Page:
Then there is the bottom line. By getting an education, poor kids have a shot at becoming prosperous and productive, which also saves future taxpayers gobs of money.

This is all beside the point to the teacher union bosses. Results don't matter to them. All that matters is the input: money.

Liberals equate spending on education with educational improvement, ignoring the fact that spending has doubled and tripled over the past few decades without any improvement in the education children get. In fact, test scores show the longer a child stays in public school, the less he knows, compared to students in other nations.

Thus, if cars were rolling off the assembly lines at General Motors without any wheels it would be all right, if the workers were getting high salaries.

If you want to confound a liberal, ask him at what level of spending public schools would begin to do the job of educating children. The only figure they know is "more."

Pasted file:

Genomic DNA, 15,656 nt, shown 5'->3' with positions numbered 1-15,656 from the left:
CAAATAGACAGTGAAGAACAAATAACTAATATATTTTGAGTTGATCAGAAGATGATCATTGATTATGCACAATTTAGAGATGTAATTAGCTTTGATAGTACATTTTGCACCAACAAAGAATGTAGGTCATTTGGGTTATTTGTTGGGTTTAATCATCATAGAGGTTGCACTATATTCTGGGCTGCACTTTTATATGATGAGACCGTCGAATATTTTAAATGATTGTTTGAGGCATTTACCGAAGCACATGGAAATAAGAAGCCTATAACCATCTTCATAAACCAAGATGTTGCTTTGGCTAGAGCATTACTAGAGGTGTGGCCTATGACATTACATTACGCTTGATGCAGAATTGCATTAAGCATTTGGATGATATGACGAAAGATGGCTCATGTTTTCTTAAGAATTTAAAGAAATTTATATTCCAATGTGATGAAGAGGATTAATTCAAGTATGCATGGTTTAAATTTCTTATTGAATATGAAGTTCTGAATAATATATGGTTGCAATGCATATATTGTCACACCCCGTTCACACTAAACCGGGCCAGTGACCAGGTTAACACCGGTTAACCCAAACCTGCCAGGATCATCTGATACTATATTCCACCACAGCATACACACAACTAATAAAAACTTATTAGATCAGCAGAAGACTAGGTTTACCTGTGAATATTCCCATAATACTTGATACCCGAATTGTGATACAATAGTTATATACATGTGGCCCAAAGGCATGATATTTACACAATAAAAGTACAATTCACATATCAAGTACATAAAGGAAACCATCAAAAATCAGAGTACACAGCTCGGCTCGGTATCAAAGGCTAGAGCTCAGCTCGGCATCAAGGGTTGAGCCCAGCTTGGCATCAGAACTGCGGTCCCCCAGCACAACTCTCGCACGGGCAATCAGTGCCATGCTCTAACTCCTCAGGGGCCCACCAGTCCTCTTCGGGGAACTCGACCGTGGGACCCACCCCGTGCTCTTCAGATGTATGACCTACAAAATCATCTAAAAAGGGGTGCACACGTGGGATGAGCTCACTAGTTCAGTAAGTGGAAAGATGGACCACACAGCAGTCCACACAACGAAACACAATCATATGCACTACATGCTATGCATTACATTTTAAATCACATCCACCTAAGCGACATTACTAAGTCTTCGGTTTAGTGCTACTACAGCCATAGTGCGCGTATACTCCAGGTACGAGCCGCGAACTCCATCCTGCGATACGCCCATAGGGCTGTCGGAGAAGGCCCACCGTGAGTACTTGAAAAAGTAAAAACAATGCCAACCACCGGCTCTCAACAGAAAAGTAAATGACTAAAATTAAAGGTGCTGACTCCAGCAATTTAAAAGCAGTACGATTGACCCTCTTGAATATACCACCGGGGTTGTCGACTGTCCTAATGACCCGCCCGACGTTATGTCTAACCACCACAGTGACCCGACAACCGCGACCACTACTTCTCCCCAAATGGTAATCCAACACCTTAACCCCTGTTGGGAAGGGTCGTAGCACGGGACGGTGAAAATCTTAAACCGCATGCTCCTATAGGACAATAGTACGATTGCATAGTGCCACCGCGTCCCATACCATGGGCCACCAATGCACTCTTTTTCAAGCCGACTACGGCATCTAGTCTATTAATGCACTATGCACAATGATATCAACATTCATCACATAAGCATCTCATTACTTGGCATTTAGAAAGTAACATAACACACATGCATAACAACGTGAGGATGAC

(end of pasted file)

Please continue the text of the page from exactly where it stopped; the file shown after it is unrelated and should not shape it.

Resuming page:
Catholic schools in New York do a better job at educating children than the public schools, while drawing from the same demographic pool, at much lower cost. But when they offered to teach the kids in failing schools, teacher unions quickly manned the barricades and prevented that from happening. Another close call.

Teacher union bosses say parents aren't interested in vouchers. Yet, when vouchers became available in Washington four families applied for each voucher available.

Public schools purport to instill appreciation for diversity in children, along with self-esteem.

That self-esteem, if it exists, can last only until graduates fail to get a job because they can't read and write well enough to fill out a job application form.

Lloyd Brown is a retired editorial page editor and occasional blogger.